History of the school
Great Ballard School was founded in 1924 by Ivor Poole, a choral scholar from King’s College Cambridge, and was based initially in New Milton Hampshire. When it was established, there were 20 boys and it was the aim of Mr Poole to run a school that was different to the traditional perception of a boarding school. Opportunities were to be available to the boys in all areas of life from academia to music and from sport to travel, all being provided in a caring environment where everyone was treated fairly.
The boys enjoyed life at Great Ballard and made the most of the grounds and the surrounding countryside. A great deal of history has been recorded by “old boys” from these early days and they tell the tale of life in the countryside, a good education, bug hunting, playing golf and cricket, travelling to France, excellent music recitals, singing and most of all, “do your best to be your best”. This phrase is still familiar to pupils at Great Ballard School today as it is the loose English translation of the school motto “Vincit qui se vincit”. In fact, looking at the aims of the school back in the 1920’s, although life is very different now, they are still very much those that are in place today!
In 1932, a new headmaster, Vernon Peek, took over from Ivor Poole and after only two years he retired and was in turn succeeded by Norman Knight. Mr Knight and his wife were very popular with the boys who felt happy and secure in their care. He remained Head from 1934 until 1961 and oversaw many changes whilst maintaining the original values of the school.
With the onset of the Second World War, the school was commandeered by the Canadians forces so Mr Knight had to find new premises. A temporary solution was found in 1940 in Dorset before a move was made later in the year to Stowell Park in Gloucestershire where the school remained until 1947. Lord and Lady Vestey who owned Stowell Park, kindly moved out into one of the farmhouses on the estate for the duration of the war and Great Ballard moved in. Stowell Park was set in 800 acres with wonderful sports facilities which the children were able to take advantage of. There was one girl boarder at the school and also Polish refugees and Italian war prisoners working on the estate alongside the American Army hospital built there. The boys spent many happy days there during the war but there were many old boys who unfortunately gave their lives during this time and who are remembered to this day in the church at the current home of Great Ballard.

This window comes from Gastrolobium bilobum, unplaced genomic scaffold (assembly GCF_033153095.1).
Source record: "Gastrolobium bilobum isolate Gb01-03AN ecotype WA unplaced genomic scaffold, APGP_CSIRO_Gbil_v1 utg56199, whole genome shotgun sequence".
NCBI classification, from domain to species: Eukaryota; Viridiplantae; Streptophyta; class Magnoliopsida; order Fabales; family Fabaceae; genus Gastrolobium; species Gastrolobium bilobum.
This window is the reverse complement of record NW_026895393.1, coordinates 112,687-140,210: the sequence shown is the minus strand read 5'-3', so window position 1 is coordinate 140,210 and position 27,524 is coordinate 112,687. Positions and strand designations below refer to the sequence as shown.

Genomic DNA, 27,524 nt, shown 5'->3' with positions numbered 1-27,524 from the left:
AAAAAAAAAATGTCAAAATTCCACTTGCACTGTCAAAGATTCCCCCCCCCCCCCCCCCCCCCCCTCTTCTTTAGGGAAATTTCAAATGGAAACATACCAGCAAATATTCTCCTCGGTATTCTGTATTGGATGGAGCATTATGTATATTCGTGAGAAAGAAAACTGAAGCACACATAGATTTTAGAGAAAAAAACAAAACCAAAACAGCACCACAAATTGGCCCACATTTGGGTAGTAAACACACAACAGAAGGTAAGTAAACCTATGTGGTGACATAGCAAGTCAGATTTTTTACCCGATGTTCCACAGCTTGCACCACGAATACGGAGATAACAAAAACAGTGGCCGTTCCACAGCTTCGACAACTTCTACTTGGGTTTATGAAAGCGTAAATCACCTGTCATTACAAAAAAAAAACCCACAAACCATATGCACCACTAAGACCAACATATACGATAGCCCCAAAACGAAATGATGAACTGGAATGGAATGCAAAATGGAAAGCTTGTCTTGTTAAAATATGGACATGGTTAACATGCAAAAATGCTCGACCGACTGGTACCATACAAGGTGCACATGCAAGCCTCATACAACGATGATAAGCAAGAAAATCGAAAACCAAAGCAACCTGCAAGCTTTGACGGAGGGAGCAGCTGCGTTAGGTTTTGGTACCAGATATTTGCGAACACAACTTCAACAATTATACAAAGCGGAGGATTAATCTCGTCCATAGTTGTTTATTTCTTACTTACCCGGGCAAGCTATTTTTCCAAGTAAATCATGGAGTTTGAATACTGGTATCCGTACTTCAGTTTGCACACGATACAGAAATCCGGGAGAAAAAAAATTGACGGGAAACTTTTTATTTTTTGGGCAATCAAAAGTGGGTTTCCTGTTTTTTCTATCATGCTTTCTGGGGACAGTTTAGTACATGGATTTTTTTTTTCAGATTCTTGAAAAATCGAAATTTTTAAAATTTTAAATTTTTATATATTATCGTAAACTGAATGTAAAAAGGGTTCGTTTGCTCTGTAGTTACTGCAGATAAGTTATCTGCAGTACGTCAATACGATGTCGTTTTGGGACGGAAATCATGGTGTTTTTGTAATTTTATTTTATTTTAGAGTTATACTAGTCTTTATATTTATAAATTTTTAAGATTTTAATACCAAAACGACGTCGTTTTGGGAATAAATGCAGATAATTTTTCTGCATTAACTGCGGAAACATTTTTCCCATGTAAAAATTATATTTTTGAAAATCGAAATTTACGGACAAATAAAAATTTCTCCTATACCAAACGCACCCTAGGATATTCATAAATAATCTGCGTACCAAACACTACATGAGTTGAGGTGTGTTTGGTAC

After the war, Lord and Lady Vestey were ready to move back into Stowell Park and so Great Ballard School was on the move again. In 1947 Norman Knight thought that he had found the ideal solution at Cordwalles, Camberley, Surrey where the Queen had done her ATS training. Unfortunately, after only one term in their new home a workman set fire to the school while working in the holidays and the boys had to return to Stowell Park until the damage could be repaired. The building was eventually finished and the pupils were able to move back and enjoy their new school which was purpose built with playing fields, a pool, a chapel and surrounded by countryside. The future looked very promising.
However, in 1960, Camberley Council took over some adjoining land to build houses and the school was to lose its country feeling. As this had always been part of the ethos of the school since its foundation in 1924, another move to the countryside was sought.
This final move took place in March 1961 to Eartham near Chichester, West Sussex. Eartham House became the home of Great Ballard School and is still its home today upholding the original ethos and values started back in 1924 by Ivor Poole who would no doubt have enjoyed seeing future generations of children still being encouraged to take part in music, sport, nature watching whilst enjoying an excellent academic education too. He would no doubt also have been delighted to know that golf and cricket are still favourite sports at Great Ballard! One important change to the school is that it is no longer just a boarding school for boys, it offers both day and boarding opportunities for both boys and girls with all children being given the same opportunities to “do their best to be their best”.